How To Handle Food Cravings

How To Handle Food Cravings

 

In my positive Psychology class this week, I learned about an interesting study done on smokers. The study taught smokers how to ride out the desire to smoke with a technique called "R.A.I.N.".  "R.A.I.N.",  can be applied to many different areas of life and can become a very valuable tool for people who struggle with their weight, and find themselves giving into the temptation to overindulge and sabotage their health journey.

I have discussed in previous blog posts about being proactive instead of reacting to circumstances. The R.A.I.N. technique is one way to be proactive and respond positively, instead of reacting, to circumstances.

Our habits are established by something called a habit loop; something happens and tells our brain to do a certain behavior, which produces a reward. Simply put: event-behavior-reward.

This habit loop is reinforced when we give into our cravings. For example; we feel overwhelmed from a specific circumstance, we head into the kitchen and reward ourselves with comfort food. It makes us feel better in the short term, thus the reward. Do this often enough and you establish the habit of eating in response to unpleasant situations.

The R.A.I.N. technique can help you break the habit loop by helping you pay attention to your feelings instead of automatically acting on them.

R. Recognize when you have an event that might bring up uncomfortable feelings. Feelings of overwhelm, loneliness, anger, etc... Just recognize and pay attention to the feeling and try to understand what that feeling is.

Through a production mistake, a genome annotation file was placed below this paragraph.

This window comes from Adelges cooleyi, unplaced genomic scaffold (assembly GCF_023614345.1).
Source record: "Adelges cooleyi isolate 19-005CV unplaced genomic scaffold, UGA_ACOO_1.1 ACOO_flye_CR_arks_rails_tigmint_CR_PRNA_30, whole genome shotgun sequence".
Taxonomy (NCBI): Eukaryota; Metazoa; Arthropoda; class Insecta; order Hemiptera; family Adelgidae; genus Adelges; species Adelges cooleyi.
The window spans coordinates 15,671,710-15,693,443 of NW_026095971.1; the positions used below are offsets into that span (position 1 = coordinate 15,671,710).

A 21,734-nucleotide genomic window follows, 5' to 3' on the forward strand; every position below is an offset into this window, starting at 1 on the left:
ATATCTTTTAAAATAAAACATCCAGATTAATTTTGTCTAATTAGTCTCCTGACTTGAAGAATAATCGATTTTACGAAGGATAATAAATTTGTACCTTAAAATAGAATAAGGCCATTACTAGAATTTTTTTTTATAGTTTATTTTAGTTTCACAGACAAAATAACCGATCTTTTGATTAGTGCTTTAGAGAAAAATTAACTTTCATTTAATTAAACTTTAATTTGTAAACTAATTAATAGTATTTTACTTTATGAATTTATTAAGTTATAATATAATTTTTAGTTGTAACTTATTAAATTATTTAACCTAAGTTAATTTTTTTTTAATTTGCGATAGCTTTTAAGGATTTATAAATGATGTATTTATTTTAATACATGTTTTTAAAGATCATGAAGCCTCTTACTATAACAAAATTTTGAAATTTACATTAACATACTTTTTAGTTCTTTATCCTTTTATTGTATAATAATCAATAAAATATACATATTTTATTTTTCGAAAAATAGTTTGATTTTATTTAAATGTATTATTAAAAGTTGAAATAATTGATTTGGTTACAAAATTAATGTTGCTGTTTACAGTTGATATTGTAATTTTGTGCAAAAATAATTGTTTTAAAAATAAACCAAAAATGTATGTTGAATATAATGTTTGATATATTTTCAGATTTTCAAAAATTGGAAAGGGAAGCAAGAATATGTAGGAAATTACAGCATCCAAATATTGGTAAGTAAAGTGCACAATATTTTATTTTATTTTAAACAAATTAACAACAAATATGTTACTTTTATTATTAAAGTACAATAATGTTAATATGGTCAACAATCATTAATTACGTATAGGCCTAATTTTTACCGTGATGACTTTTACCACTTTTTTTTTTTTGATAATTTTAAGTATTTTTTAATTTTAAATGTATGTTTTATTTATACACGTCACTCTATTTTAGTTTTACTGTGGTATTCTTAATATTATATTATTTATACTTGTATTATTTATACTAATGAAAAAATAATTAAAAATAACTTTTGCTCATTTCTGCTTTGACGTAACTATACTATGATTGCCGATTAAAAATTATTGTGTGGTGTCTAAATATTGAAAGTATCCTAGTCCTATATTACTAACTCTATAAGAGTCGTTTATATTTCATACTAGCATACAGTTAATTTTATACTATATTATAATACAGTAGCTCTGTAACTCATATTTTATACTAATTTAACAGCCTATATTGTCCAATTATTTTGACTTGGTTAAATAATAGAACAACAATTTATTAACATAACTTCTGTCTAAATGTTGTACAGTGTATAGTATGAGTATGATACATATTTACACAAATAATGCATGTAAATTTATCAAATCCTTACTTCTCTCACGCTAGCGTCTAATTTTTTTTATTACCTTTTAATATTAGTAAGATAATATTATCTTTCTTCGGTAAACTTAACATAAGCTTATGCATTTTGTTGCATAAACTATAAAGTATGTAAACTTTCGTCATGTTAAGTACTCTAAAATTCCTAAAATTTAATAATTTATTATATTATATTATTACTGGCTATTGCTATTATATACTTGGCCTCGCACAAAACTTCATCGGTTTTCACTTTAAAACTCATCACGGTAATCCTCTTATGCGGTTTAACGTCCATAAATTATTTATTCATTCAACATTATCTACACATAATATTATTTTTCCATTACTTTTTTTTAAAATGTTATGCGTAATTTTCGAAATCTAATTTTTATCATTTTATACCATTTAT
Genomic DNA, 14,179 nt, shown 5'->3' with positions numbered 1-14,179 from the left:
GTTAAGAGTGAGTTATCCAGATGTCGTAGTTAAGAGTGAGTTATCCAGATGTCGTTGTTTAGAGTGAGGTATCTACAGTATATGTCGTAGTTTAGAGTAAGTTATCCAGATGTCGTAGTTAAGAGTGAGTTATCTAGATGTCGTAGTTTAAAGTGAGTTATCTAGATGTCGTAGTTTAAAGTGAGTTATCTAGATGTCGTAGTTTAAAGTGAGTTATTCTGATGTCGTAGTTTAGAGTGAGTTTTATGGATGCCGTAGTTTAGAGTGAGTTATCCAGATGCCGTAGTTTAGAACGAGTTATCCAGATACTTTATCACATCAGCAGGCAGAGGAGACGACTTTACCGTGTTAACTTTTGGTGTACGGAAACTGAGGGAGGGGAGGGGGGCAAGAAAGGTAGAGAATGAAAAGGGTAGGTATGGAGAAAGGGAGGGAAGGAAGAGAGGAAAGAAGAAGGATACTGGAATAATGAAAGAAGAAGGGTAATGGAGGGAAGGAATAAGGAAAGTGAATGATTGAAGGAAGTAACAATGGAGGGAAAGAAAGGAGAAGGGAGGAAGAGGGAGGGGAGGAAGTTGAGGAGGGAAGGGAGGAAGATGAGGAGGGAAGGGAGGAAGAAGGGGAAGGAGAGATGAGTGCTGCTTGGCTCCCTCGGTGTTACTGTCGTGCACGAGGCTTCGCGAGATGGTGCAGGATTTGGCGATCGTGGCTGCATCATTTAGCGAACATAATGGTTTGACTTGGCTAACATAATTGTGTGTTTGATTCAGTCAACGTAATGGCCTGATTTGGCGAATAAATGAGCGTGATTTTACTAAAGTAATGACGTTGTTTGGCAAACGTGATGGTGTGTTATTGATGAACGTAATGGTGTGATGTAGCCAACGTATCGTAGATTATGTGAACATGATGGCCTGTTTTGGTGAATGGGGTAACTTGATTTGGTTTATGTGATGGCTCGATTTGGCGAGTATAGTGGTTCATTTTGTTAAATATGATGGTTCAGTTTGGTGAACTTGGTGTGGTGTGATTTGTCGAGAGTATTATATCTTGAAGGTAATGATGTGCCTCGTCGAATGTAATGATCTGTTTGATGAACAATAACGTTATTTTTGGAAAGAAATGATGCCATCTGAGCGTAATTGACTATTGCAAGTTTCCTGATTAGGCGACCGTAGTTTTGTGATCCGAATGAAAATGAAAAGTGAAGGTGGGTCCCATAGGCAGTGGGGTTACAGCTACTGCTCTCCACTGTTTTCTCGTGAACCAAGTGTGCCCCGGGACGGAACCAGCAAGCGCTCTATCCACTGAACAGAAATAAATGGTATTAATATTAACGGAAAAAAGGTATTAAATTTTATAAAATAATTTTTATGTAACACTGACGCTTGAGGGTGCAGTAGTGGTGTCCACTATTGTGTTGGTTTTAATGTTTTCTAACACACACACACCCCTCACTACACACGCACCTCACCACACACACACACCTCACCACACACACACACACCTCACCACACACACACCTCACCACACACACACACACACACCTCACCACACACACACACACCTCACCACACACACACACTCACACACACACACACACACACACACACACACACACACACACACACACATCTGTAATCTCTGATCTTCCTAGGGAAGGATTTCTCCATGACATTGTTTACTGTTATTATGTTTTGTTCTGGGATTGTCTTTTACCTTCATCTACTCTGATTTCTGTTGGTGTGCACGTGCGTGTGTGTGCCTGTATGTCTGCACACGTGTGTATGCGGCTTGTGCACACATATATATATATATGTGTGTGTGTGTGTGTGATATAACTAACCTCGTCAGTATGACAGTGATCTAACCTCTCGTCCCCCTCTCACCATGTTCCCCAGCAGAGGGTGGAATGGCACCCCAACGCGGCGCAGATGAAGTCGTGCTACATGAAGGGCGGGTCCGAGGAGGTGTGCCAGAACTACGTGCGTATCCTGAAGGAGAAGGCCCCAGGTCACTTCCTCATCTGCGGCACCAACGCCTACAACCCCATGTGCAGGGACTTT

A. Accept. Instead of trying to push that feeling away by eating, simply acknowledge the feeling is there.

I. Investigate. Ask yourself; "What does my body feel like right now?" Notice your emotions, bodily sensations, is your heart racing?

N. Note what you are feeling and why, without having to act on those feelings. Simply observe them.

Finally, have a plan in place so you can do something other than eat when you feel this way. Find another reward, besides food, which supports your health. For example, take a hot bath, go for a walk, clean out your junk drawers.

Cravings come in waves, the desire to give into a craving can be waited out and this technique can help you get off autopilot  and help you to pay attention to your those cravings. Remember, you can't change behavior without paying attention to why you do the behavior in the first place.

Using the R.A.I.N. technique, paired with a plan to do something instead of eating when you have the craving with help you improve your health and wellness without dieting. Give it a try! Have a great week! Be Well!

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